Oddly enough, the sweetest parts in the whole documentary are in this section, going into Rice's long term friendship with Church of Satan founder and carnival organist, Anton LaVey. The fondness and bond that these two controversial and fascinating figures had is readily apparent. Given all of the ridiculous hoopla, with media vermin being partially to blame, that has surrounded LaVey to this day, it is refreshing to see him painted as a man, complete with talent, flaws and a family. (Remember, kids, the only real bogeyman is your own human nature.)
The last section, “Denver,” covers Rice's transition from Tiki culture fan (starting from his early teens) to flat out scholar and his involvement with the sinisterly groovy Partridge Family Temple. There's also some keen footage from Rice and company's favorite hangout, the phantasmagorical Casa Bonita. (The now defunct Tulsa location was a mecca of my own childhood, with memories of the sopapillas and the robotic gypsy fortune teller in the game room entrance, still vivid.) All of this leads up to Rice's seemingly calm-after-the-storm life that he entertains today.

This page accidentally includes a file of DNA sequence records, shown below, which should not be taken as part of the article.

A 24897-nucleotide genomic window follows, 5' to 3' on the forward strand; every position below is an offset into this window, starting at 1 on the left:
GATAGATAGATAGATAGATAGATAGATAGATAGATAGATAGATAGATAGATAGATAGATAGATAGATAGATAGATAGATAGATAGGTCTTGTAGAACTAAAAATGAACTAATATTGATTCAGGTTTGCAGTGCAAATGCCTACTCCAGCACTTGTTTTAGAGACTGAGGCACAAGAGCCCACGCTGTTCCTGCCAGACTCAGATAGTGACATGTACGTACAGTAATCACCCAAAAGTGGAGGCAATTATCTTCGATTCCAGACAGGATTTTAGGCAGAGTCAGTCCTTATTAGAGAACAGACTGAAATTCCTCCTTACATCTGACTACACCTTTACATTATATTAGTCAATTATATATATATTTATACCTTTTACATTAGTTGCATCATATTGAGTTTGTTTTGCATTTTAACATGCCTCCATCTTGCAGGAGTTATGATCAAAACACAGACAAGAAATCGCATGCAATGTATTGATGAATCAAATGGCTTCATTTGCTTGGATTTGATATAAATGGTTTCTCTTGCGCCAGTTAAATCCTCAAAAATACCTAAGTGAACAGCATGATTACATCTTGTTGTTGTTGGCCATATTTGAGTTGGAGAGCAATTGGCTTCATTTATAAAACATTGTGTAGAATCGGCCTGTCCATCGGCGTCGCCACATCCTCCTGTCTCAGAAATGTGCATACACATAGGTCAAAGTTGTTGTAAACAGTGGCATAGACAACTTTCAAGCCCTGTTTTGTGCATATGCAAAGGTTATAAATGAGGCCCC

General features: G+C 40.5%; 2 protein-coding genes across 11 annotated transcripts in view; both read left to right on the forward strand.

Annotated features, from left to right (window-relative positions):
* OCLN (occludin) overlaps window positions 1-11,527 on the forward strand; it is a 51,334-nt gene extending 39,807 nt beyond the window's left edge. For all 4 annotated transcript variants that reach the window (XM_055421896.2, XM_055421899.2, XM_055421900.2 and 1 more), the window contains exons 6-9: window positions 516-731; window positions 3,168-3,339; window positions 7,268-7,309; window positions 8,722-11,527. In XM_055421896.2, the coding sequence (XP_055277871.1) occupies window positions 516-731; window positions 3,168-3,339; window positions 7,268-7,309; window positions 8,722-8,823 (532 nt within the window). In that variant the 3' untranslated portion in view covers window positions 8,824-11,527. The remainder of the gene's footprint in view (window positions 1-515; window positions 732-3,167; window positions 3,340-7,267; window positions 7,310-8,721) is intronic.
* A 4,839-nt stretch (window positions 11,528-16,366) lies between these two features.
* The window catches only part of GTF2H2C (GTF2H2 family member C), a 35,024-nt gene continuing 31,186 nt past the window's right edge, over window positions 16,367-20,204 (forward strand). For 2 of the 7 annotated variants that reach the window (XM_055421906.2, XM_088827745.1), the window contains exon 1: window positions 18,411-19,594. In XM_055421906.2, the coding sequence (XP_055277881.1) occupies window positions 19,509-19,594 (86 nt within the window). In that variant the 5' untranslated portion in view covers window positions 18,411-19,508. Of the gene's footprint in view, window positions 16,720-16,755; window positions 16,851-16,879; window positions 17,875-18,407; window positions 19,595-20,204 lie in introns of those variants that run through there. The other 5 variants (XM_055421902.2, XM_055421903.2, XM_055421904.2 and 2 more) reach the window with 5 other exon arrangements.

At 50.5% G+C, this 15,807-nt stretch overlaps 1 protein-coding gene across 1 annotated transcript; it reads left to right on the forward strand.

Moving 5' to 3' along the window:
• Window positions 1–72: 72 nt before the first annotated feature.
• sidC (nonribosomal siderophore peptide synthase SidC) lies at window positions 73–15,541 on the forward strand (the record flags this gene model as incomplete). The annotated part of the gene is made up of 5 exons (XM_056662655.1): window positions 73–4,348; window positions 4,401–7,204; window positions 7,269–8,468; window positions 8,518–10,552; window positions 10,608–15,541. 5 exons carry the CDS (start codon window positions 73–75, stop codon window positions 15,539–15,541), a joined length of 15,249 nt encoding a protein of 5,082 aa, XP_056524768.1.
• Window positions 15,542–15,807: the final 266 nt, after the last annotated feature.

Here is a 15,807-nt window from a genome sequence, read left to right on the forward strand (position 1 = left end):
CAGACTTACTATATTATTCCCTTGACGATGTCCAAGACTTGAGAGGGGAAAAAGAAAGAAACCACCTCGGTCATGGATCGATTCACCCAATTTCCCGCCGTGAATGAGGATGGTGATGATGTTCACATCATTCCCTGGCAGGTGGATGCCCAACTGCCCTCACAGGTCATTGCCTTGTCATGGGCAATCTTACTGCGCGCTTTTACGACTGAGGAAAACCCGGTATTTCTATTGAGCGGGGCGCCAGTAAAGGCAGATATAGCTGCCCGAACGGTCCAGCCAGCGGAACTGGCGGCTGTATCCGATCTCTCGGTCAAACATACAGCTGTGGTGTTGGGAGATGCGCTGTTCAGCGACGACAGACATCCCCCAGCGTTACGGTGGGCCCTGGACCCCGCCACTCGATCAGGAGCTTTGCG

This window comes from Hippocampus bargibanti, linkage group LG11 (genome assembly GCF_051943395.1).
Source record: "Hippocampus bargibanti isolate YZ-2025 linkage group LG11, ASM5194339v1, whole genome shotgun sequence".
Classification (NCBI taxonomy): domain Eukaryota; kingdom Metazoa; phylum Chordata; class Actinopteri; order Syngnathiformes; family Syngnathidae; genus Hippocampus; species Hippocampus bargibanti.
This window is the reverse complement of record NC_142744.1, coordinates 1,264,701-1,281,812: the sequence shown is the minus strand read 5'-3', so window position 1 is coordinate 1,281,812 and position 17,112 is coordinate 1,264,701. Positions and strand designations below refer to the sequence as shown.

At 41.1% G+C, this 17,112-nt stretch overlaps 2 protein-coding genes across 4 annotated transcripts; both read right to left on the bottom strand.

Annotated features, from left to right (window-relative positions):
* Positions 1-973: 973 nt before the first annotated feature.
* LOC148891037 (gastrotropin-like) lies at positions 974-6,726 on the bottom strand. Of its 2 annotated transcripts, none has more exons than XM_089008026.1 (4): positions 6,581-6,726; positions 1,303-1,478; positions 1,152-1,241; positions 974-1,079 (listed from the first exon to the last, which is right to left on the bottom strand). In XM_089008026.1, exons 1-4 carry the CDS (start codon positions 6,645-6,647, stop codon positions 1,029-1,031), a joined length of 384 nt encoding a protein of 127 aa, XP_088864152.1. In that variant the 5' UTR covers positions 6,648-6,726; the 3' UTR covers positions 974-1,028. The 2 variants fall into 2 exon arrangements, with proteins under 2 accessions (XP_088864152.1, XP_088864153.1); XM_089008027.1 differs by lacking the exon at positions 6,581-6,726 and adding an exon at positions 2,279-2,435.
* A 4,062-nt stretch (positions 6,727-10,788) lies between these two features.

The Casa Bonita in Denver, which is way fancier than the one in Tulsa.
ICONOCLAST is solid proof of a my own personal theory that if you combine a captivating and layered subject matter with a talented crew, then it can be however long it needs to be. Otherwise you get the coitus interruptus effect that plagues many a documentary. Just when the going gets good, they pull back, leaving you almost irritated at the in-completion of it all. That is not a problem here. In fact, the only thing that could have been delved into a little more was Rice's musical partnership with Partridge Family Temple member, model and super go-go girl Giddle Partridge. We do at least get to hear two of their songs throughout, but no real commentary on it. Given that the the partnership has apparently come to an end already, there might be reasons for that. (There is at least some brief but cute interview footage with Giddle and lots of lovely promo photos of her and Boyd.)
The interesting thing about this film and Rice as a whole, is that even after four hours, one is not left feeling like they really know that much more about the artist as a man than they probably did going into it. You do get a more fleshed out picture of Boyd Rice the figure and artist, but the actual man? Not so much and in a way, that is totally okay. Honestly, it is sometimes better to not know so much personal information about your favorite artists. The Santa Claus is dead effect is a hazardous one, often blurring the ability for the viewer to separate the art from the artist. Roman Polanski is a predator, your favorite 30's era glamor gal was an escort and Pablo Picasso more than likely was an asshole. (No matter what the Modern Lovers tell you.) Wessel deserves multiple kudos for the stellar and creative work that he has done.
Overall, ICONCLAST is a fascinating, rhythmically paced documentary that is perfect for fans and philistines alike.